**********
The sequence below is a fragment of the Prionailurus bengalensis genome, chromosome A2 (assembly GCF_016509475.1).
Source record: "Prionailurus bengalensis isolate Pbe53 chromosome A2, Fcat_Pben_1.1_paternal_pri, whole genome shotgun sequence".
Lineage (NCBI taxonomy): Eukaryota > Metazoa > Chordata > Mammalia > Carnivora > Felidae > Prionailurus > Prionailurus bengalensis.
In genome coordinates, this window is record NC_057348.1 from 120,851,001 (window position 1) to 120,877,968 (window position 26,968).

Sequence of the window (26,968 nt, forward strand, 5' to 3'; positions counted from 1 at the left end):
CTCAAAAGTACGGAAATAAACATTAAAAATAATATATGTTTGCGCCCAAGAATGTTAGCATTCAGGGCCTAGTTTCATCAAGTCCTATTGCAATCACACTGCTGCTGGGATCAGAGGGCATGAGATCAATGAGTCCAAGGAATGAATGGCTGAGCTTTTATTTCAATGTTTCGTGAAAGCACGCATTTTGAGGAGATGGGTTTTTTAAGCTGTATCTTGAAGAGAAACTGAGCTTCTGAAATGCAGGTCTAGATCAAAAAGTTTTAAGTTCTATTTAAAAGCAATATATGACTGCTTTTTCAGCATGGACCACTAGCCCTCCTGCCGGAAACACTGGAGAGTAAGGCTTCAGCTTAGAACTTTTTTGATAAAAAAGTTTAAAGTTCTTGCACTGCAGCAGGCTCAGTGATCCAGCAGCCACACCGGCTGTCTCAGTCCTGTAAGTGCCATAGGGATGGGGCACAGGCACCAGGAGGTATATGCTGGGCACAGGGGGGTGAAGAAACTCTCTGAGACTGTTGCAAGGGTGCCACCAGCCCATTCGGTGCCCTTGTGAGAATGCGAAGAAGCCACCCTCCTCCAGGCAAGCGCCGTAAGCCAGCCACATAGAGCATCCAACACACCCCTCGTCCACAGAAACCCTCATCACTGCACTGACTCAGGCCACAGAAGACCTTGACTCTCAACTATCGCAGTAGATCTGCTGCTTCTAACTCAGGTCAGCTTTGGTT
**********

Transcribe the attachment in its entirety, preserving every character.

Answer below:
The sequence below is a fragment of the Prionailurus bengalensis genome, chromosome A2 (assembly GCF_016509475.1).
Source record: "Prionailurus bengalensis isolate Pbe53 chromosome A2, Fcat_Pben_1.1_paternal_pri, whole genome shotgun sequence".
Lineage (NCBI taxonomy): Eukaryota > Metazoa > Chordata > Mammalia > Carnivora > Felidae > Prionailurus > Prionailurus bengalensis.
In genome coordinates, this window is record NC_057348.1 from 120,851,001 (window position 1) to 120,877,968 (window position 26,968).

Sequence of the window (26,968 nt, forward strand, 5' to 3'; positions counted from 1 at the left end):
CTCAAAAGTACGGAAATAAACATTAAAAATAATATATGTTTGCGCCCAAGAATGTTAGCATTCAGGGCCTAGTTTCATCAAGTCCTATTGCAATCACACTGCTGCTGGGATCAGAGGGCATGAGATCAATGAGTCCAAGGAATGAATGGCTGAGCTTTTATTTCAATGTTTCGTGAAAGCACGCATTTTGAGGAGATGGGTTTTTTAAGCTGTATCTTGAAGAGAAACTGAGCTTCTGAAATGCAGGTCTAGATCAAAAAGTTTTAAGTTCTATTTAAAAGCAATATATGACTGCTTTTTCAGCATGGACCACTAGCCCTCCTGCCGGAAACACTGGAGAGTAAGGCTTCAGCTTAGAACTTTTTTGATAAAAAAGTTTAAAGTTCTTGCACTGCAGCAGGCTCAGTGATCCAGCAGCCACACCGGCTGTCTCAGTCCTGTAAGTGCCATAGGGATGGGGCACAGGCACCAGGAGGTATATGCTGGGCACAGGGGGGTGAAGAAACTCTCTGAGACTGTTGCAAGGGTGCCACCAGCCCATTCGGTGCCCTTGTGAGAATGCGAAGAAGCCACCCTCCTCCAGGCAAGCGCCGTAAGCCAGCCACATAGAGCATCCAACACACCCCTCGTCCACAGAAACCCTCATCACTGCACTGACTCAGGCCACAGAAGACCTTGACTCTCAACTATCGCAGTAGATCTGCTGCTTCTAACTCAGGTCAGCTTTGGTT